My finds are here.
Tales of Whimsy said…
Oooo I like the sound of the last one. Food critic is on my list of dream jobs:
1. Eat and tell my opinion for a living
2. Travel and tell my opinion for a living
:)
bermudaonion said…
I've listened to several of Sedaris's books and I think that's the way to go with them. They are just hilarious when he reads them.
Alayne said…
These are all great finds! Mine is at The Crowded Leaf.
Great finds this week! I love the sound of the second one, and the cover is so pretty.
Cat said…
I saw Sweet Dates at Aarti's too - that cover just seems to invite one to read it.

Great finds!
David Sedaris is very funny. My favorite by him was an audio books called: Dress Your Family in Corduroy...hysterical.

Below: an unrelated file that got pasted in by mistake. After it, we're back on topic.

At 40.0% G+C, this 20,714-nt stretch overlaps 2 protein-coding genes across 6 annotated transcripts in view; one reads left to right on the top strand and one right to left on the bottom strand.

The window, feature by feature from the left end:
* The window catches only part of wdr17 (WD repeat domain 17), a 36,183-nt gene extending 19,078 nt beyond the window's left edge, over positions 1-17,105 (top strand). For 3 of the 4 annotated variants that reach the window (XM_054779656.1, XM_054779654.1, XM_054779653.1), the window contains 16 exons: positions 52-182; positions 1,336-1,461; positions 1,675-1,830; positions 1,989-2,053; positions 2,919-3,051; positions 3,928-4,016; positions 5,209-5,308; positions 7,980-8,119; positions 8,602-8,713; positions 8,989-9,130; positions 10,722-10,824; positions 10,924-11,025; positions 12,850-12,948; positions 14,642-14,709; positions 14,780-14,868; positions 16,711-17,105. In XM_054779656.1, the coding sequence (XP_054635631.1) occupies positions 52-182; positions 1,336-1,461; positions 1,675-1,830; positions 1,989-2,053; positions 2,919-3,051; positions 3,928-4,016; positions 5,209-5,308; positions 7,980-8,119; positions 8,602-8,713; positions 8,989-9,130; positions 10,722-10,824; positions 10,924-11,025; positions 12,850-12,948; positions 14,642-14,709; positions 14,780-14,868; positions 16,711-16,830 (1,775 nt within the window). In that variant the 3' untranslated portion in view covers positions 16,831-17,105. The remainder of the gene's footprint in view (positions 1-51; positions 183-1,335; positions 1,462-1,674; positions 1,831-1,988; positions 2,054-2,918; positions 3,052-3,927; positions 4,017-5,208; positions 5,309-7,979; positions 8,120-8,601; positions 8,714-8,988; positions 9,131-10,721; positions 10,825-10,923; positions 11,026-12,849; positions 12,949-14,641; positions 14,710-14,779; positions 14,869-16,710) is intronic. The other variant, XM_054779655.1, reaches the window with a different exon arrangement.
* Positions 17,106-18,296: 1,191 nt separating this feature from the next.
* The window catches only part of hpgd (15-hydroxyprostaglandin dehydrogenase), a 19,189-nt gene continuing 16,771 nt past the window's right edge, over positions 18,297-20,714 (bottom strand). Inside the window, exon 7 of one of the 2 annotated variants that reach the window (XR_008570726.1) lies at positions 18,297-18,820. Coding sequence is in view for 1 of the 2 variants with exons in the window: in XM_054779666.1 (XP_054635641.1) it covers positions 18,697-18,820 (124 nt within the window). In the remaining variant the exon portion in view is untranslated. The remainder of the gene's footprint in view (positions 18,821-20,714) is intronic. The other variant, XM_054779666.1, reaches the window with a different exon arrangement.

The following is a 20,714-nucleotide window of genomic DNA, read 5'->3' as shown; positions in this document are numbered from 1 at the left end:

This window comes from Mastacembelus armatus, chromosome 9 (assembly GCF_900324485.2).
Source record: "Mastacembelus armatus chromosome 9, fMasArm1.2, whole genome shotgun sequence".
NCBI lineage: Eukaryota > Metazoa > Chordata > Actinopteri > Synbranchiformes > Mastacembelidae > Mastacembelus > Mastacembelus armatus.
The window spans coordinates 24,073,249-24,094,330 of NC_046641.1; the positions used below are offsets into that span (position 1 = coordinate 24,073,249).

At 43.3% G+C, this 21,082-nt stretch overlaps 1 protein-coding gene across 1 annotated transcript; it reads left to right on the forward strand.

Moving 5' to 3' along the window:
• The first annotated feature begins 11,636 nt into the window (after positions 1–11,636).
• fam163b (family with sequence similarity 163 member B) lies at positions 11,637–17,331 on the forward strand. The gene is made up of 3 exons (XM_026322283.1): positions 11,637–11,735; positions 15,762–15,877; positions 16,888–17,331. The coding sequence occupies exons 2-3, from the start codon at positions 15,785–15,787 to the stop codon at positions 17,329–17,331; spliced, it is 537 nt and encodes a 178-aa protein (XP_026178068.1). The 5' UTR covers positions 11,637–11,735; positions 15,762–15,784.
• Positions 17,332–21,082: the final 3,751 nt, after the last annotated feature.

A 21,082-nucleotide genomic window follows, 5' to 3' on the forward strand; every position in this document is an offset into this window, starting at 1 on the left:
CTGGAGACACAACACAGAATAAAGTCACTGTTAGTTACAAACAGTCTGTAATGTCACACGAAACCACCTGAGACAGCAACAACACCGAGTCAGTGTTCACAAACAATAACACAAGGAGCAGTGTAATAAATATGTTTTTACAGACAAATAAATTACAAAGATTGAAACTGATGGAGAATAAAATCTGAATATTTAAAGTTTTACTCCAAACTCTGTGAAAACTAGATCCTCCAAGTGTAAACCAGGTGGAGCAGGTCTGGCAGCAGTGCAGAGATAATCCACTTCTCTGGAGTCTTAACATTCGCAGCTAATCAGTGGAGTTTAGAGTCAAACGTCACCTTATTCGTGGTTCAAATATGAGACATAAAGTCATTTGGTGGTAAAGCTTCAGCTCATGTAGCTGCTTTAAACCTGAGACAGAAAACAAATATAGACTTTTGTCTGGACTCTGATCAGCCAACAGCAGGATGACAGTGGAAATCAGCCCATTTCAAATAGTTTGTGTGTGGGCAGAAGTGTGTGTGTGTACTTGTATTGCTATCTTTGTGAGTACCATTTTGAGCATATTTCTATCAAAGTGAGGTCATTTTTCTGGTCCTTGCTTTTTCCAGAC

Alyce said…
I've only tried to read one David Sedaris book and feel like the odd one out because I couldn't get into it. Maybe I'll try one of his other books (like the one you listed here) on audio just to give him another try.
Bibliobabe said…
I really like David Sedaris. I agree with Kathy - it's great to listen to him. He has a voice you have to get used to - but since they are his stories, they are soooo funny when he reads them.

He can be a bit rich - I think that's the word - and definitely not for everyone.
I read Garlic and Sapphires: The Secret Life of a Critic in Disguise by Ruth Reichl last year and really enjoyed it! It was a pretty fast read. I wish she'd have included pictures of her disguise and the food!
Ash said…
I have never read Sedaris (ahhh I'm finally admitting it) even though I have that exact book on my shelves. Perhaps we'll both have to give it a try!
Eva said…